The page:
The Most Surprising Heartland Fact: Not the Leaks, but the Leaker

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I know that many of you are probably sick of this story, for which I apologize.  I'm crunching on a column after a weekend family emergency, so the other blogging which would normally be interspersed with the Heartland stuff is going to be very light through at least tomorrow.


There's been a bit of back and forth with some correspondents, asking why I was not outraged about the East Anglia hack?  Interestingly, no one has asked me why I wasn't outraged by the Buffalo reporter who called Scott Walker pretending to be David Koch--which seems to me to be a closer parallel.

There are a lot of answers to that, but the largest is that I am not surprised by leaks--but I was very surprised that a man of Gleick's stature would take this sort of risk, on such flimsy evidence.

Scientists and journalists are held to higher standards than, say, your average computer hacker. Trust in our work product is dependent on our personal integrity, because it can't always be verified independently.

Impersonating an actual person is well over the line that any reputable journalist needs to maintain.  I might try to get a job at a Food Lion to expose unsafe food handling.  I would not represent myself as a health inspector, or the regional VP.  I don't do things that are illegal--at least, not things that are illegal in the stable western democracy in which I live.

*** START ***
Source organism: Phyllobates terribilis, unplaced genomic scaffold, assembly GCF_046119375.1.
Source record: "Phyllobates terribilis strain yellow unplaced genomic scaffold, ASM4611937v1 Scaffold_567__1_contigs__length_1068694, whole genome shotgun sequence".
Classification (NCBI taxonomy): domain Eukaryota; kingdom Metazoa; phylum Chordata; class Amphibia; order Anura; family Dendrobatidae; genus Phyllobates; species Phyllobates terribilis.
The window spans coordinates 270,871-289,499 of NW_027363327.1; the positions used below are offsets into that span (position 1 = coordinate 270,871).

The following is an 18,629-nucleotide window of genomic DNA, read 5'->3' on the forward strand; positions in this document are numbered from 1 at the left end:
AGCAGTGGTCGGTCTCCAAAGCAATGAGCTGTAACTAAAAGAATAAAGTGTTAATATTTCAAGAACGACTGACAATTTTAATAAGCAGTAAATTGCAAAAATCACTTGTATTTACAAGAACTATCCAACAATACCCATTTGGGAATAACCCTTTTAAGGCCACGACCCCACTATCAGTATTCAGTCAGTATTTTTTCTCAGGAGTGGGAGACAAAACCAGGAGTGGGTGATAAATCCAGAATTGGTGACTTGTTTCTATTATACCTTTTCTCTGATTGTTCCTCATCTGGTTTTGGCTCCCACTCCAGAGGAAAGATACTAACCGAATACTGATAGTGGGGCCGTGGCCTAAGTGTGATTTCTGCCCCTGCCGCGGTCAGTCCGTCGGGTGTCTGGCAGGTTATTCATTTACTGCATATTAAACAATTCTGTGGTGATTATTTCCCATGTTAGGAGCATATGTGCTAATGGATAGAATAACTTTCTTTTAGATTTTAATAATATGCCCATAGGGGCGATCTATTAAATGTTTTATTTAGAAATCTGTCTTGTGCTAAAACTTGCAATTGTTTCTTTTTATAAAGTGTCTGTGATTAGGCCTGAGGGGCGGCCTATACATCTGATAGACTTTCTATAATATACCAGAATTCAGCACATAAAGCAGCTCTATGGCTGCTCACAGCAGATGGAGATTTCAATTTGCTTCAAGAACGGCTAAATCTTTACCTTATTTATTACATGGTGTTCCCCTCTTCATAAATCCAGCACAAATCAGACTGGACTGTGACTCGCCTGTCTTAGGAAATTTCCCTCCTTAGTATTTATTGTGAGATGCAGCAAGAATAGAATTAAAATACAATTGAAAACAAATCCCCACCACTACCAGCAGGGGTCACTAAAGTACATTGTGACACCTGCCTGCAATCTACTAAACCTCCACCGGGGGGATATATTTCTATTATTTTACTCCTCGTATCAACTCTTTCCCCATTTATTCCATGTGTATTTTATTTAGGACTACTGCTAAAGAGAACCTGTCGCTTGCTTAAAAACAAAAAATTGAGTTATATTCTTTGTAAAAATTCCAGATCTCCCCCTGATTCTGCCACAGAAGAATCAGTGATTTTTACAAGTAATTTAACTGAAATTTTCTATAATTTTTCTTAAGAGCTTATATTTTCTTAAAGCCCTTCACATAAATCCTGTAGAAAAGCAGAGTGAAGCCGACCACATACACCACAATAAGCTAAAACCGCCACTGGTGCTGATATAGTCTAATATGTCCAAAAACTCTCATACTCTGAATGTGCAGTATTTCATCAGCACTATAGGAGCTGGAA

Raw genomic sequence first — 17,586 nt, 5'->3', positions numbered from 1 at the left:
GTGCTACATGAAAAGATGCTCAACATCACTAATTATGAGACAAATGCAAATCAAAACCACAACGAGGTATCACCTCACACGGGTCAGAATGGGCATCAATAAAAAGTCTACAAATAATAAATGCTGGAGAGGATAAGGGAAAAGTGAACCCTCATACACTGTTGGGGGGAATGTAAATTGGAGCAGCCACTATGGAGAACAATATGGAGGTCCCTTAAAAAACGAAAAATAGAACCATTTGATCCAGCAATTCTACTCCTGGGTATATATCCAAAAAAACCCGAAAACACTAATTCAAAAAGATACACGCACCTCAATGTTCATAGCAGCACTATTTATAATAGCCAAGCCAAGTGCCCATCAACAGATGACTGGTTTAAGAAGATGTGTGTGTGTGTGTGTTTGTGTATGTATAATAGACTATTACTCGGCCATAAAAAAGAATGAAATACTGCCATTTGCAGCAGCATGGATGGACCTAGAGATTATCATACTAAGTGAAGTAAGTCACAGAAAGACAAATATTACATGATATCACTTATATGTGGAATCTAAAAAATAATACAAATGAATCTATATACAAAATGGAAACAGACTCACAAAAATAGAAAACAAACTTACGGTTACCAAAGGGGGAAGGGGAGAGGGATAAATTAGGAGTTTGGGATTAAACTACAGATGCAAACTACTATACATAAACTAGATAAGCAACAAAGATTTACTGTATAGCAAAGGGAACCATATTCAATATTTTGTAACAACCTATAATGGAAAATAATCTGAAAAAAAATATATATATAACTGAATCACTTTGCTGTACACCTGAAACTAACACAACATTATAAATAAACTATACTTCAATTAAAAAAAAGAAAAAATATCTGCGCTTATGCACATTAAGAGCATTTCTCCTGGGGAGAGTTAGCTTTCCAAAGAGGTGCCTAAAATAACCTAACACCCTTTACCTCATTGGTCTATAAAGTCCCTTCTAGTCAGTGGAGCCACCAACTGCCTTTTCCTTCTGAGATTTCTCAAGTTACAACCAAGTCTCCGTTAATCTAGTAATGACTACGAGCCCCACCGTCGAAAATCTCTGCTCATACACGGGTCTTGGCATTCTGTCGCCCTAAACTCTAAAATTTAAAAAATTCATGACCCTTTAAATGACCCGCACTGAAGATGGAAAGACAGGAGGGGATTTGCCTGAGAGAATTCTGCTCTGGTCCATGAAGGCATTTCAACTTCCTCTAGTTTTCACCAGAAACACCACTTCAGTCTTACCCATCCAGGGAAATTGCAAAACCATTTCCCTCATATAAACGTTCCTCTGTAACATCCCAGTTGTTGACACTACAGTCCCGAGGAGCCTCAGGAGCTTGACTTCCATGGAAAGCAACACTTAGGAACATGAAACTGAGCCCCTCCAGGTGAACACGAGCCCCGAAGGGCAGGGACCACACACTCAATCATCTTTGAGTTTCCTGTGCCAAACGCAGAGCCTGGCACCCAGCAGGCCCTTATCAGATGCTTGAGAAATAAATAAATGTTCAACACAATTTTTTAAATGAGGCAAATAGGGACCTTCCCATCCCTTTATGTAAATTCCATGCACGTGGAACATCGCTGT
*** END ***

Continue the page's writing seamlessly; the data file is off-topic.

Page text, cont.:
Nor would I ever, ever claim that a document came from Heartland unless I had personally received it from them, gotten them to confirm its provenance, or authenticated it with multiple independent sources.

And ethics aside, what Gleick did is insane for someone in his position--so crazy that I confess to wondering whether he doesn't have some sort of underlying medical condition that requires urgent treatment.  The reason he did it was even crazier.  I would probably have thrown that memo away.  I might have spent a few hours idly checking it out. I would definitely not have risked jail or personal ruin over something so questionable, and which provided evidence of . . . what?  That Heartland exists?  That it has a budget? That it spends that budget promoting views which Gleick finds reprehensible? 

On that note, a few more questions about Gleick's story:

How did his correspondent manage to send him a memo which was so neatly corroborated by the documents he managed to phish from Heartland?  

How did he know that the board package he phished would contain the documents he wanted?  Did he just get lucky?

If Gleick obtained the other documents for the purposes of corroborating the memo, why didn't he notice that there were substantial errors, such as saying the Kochs had donated $200,000 in 2011, when in fact that was Heartland's target for their donation for 2012?  This seems like a very strange error for a senior Heartland staffer to make.  Didn't it strike Gleick as suspicious?  Didn't any of the other math errors?

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Megan McArdle is a columnist at Bloomberg View and a former senior editor at The Atlantic. Her new book is The Up Side of Down.

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